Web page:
The man hastily gathered the letters, shoving them into his bag, before he took off in the other direction with long loping strides.
Tommy shrugged and started up the village street. Not a soul was about. Even the pub seemed to be closed. Of course, they probably still observed strict drinking laws in this godforsaken corner of Wales. He remembered how unfriendly they'd been before, looking up with wary eyes and switching to Welsh the moment he and his mates had walked into the bar.
Across the street was a little row of shops. G. Evans, Butcher, stood next to R. Evans, Dairy Products. Only T. Harris, General Store, spoiled the Evans monopoly. He could see someone moving behind the counter in the butcher shop, so he pushed open the door and went in.
"Bore da." A large florid man wearing a soiled apron greeted him in Welsh.
"Hello," Tommy said in his cheerful cockney. "Nice day, isn't it? I'm looking for the Everest Inn."
The man's face became instantly remote. "Everest Inn, is it?"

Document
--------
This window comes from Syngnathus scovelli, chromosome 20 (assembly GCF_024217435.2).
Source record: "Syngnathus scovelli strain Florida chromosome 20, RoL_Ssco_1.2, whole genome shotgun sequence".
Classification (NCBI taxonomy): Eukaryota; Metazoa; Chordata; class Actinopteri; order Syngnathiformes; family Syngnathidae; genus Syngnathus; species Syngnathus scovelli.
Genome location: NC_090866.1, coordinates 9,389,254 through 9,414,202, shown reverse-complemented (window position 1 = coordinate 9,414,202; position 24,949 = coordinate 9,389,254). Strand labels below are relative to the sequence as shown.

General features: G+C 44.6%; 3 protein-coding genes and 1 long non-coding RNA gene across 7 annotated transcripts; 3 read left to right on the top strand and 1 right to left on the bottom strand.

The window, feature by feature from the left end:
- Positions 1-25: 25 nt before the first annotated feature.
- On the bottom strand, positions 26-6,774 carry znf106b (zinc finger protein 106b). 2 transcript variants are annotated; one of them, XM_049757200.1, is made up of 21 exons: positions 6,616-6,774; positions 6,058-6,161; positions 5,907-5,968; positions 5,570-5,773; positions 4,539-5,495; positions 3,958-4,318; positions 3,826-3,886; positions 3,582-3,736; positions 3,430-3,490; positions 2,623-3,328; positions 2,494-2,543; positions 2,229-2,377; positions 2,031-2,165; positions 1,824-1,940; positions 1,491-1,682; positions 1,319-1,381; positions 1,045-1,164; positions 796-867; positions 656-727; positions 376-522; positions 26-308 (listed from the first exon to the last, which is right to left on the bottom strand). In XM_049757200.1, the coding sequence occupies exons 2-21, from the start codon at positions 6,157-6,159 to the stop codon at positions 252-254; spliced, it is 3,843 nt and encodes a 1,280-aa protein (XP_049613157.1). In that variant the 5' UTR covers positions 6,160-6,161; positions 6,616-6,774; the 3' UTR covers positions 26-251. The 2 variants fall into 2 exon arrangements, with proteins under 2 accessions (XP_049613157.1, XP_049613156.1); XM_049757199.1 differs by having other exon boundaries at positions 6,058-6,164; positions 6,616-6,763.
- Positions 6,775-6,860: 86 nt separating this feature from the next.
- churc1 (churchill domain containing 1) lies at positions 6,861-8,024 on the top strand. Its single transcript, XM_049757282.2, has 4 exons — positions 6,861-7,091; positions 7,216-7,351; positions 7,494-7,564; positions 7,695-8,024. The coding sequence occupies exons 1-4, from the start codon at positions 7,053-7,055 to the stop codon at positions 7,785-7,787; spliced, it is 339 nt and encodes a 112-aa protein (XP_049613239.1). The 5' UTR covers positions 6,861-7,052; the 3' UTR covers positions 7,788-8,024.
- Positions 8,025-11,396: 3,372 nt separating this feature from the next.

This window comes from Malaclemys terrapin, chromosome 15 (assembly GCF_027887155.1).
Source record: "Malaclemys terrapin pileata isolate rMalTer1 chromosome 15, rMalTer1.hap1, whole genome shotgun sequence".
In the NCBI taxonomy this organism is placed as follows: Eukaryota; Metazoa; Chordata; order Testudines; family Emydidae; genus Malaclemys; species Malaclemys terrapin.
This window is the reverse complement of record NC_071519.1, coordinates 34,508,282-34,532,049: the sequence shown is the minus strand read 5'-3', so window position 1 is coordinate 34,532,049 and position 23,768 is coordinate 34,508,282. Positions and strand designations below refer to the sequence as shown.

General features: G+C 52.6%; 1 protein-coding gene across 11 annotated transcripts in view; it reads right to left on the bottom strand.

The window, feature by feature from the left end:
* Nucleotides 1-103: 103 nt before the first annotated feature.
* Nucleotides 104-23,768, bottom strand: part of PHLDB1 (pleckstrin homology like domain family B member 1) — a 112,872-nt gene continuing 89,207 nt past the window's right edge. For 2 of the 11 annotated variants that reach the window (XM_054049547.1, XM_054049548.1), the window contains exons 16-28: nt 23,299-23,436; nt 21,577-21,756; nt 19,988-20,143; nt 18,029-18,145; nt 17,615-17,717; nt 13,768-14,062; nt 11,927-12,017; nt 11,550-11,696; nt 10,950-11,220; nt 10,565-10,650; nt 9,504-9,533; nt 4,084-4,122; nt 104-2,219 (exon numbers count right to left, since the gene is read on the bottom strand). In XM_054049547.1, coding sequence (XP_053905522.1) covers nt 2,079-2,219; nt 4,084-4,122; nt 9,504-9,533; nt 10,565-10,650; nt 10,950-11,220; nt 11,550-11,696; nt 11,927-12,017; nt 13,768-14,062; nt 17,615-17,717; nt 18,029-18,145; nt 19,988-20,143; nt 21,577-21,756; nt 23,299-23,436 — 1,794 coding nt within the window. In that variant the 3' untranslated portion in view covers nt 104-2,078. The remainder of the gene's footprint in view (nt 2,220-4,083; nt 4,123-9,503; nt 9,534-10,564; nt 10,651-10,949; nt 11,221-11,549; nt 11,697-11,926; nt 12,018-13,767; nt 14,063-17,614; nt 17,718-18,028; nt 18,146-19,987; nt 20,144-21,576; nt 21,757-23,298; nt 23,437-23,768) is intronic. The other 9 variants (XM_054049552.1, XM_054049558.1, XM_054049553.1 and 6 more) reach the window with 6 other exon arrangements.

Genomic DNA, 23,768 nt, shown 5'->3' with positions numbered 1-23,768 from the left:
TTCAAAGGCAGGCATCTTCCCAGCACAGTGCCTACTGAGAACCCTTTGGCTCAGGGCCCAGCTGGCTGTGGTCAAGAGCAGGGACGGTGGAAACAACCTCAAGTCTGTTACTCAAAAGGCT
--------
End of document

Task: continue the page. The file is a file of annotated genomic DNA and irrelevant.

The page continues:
"Yeah, they told me it was around here."
"You can't miss it," the butcher said, then muttered under his breath, "Bloody great monstrosity!"
"What's the matter with it?"
"Nobody wanted it built here, did they? Brings a lot of foreigners and too much traffic."
Tommy smiled. He hadn't seen a single car go past since he got off the bus. The man had gone back to chopping up alamb carcass on the marble slab, swinging a murderous-looking cleaver down with rhythmic strokes.
"So how do I find it?" Tommy asked cautiously.
The man didn't look up and continued chopping. "Keep going through the village, past the chapels, and up the hill. You can't miss it."